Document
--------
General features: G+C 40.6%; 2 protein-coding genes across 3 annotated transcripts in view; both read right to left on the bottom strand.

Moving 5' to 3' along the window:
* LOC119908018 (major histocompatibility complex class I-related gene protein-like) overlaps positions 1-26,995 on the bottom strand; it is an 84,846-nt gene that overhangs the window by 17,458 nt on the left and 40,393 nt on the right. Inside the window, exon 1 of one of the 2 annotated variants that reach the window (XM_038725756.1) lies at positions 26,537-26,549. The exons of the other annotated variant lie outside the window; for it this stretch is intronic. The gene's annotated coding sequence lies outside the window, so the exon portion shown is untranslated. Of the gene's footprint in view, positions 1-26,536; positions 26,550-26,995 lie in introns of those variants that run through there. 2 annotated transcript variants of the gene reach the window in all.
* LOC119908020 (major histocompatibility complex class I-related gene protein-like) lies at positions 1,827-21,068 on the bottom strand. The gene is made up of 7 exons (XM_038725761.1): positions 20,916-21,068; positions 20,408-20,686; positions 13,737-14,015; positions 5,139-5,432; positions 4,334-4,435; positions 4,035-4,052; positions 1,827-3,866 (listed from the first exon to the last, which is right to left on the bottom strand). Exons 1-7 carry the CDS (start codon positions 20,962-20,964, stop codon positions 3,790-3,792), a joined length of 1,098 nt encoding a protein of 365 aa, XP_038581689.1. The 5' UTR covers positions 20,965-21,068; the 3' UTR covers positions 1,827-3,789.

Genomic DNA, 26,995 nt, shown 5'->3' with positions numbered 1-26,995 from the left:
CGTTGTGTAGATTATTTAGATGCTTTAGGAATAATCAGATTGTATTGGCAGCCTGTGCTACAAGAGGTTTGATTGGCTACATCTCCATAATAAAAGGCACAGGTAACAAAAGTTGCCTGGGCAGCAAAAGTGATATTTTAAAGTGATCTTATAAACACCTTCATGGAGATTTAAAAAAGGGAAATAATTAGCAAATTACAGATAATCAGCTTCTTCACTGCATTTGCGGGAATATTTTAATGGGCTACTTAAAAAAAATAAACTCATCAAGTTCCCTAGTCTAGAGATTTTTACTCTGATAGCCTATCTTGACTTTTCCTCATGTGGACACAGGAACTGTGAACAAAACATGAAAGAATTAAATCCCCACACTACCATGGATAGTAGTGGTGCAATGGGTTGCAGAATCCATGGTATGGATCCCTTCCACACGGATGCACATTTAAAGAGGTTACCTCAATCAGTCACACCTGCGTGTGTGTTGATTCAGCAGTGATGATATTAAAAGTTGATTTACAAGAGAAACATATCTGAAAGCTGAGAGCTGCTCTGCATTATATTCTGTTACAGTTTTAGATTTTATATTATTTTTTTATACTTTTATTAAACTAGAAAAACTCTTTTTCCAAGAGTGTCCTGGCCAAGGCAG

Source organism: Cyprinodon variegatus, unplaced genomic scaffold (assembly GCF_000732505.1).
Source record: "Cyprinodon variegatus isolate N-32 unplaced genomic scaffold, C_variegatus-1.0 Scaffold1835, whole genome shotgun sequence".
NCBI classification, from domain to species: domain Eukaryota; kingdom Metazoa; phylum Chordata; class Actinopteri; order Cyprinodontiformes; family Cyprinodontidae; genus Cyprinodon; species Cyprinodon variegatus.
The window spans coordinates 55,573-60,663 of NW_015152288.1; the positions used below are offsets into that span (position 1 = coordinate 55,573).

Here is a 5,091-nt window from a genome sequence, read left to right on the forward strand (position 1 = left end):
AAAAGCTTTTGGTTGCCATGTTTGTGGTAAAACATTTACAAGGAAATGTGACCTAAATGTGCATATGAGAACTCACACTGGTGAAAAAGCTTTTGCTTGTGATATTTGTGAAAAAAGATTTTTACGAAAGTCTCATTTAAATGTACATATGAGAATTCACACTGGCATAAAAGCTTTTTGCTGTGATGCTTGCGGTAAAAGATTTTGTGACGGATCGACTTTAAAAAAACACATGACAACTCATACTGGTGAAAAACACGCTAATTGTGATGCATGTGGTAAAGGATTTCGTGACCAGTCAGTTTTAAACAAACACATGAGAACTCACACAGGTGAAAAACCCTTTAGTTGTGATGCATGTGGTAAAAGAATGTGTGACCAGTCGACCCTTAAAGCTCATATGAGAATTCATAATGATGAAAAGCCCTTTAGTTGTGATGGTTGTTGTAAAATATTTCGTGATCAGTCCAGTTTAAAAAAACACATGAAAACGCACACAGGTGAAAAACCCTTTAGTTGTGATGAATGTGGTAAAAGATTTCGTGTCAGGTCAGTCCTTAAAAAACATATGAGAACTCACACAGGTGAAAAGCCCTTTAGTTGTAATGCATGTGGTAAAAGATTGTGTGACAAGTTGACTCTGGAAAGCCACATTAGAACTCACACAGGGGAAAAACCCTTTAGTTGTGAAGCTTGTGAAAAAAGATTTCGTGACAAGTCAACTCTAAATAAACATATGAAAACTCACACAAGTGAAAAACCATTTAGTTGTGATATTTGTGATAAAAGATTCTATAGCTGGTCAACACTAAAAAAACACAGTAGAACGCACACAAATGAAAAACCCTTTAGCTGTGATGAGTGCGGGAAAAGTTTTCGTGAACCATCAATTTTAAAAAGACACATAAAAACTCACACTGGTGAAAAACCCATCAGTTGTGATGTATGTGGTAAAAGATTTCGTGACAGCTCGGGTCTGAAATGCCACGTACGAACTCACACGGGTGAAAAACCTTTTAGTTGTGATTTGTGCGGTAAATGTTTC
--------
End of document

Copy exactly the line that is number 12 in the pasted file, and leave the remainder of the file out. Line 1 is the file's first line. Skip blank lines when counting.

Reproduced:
AAAAGCTTTTGGTTGCCATGTTTGTGGTAAAACATTTACAAGGAAATGTGACCTAAATGTGCATATGAGAACTCACACTGGTGAAAAAGCTTTTGCTTGTGATATTTGTGAAAAAAGATTTTTACGAAAGTCTCATTTAAATGTACATATGAGAATTCACACTGGCATAAAAGCTTTTTGCTGTGATGCTTGCGGTAAAAGATTTTGTGACGGATCGACTTTAAAAAAACACATGACAACTCATACTGGTGAAAAACACGCTAATTGTGATGCATGTGGTAAAGGATTTCGTGACCAGTCAGTTTTAAACAAACACATGAGAACTCACACAGGTGAAAAACCCTTTAGTTGTGATGCATGTGGTAAAAGAATGTGTGACCAGTCGACCCTTAAAGCTCATATGAGAATTCATAATGATGAAAAGCCCTTTAGTTGTGATGGTTGTTGTAAAATATTTCGTGATCAGTCCAGTTTAAAAAAACACATGAAAACGCACACAGGTGAAAAACCCTTTAGTTGTGATGAATGTGGTAAAAGATTTCGTGTCAGGTCAGTCCTTAAAAAACATATGAGAACTCACACAGGTGAAAAGCCCTTTAGTTGTAATGCATGTGGTAAAAGATTGTGTGACAAGTTGACTCTGGAAAGCCACATTAGAACTCACACAGGGGAAAAACCCTTTAGTTGTGAAGCTTGTGAAAAAAGATTTCGTGACAAGTCAACTCTAAATAAACATATGAAAACTCACACAAGTGAAAAACCATTTAGTTGTGATATTTGTGATAAAAGATTCTATAGCTGGTCAACACTAAAAAAACACAGTAGAACGCACACAAATGAAAAACCCTTTAGCTGTGATGAGTGCGGGAAAAGTTTTCGTGAACCATCAATTTTAAAAAGACACATAAAAACTCACACTGGTGAAAAACCCATCAGTTGTGATGTATGTGGTAAAAGATTTCGTGACAGCTCGGGTCTGAAATGCCACGTACGAACTCACACGGGTGAAAAACCTTTTAGTTGTGATTTGTGCGGTAAATGTTTC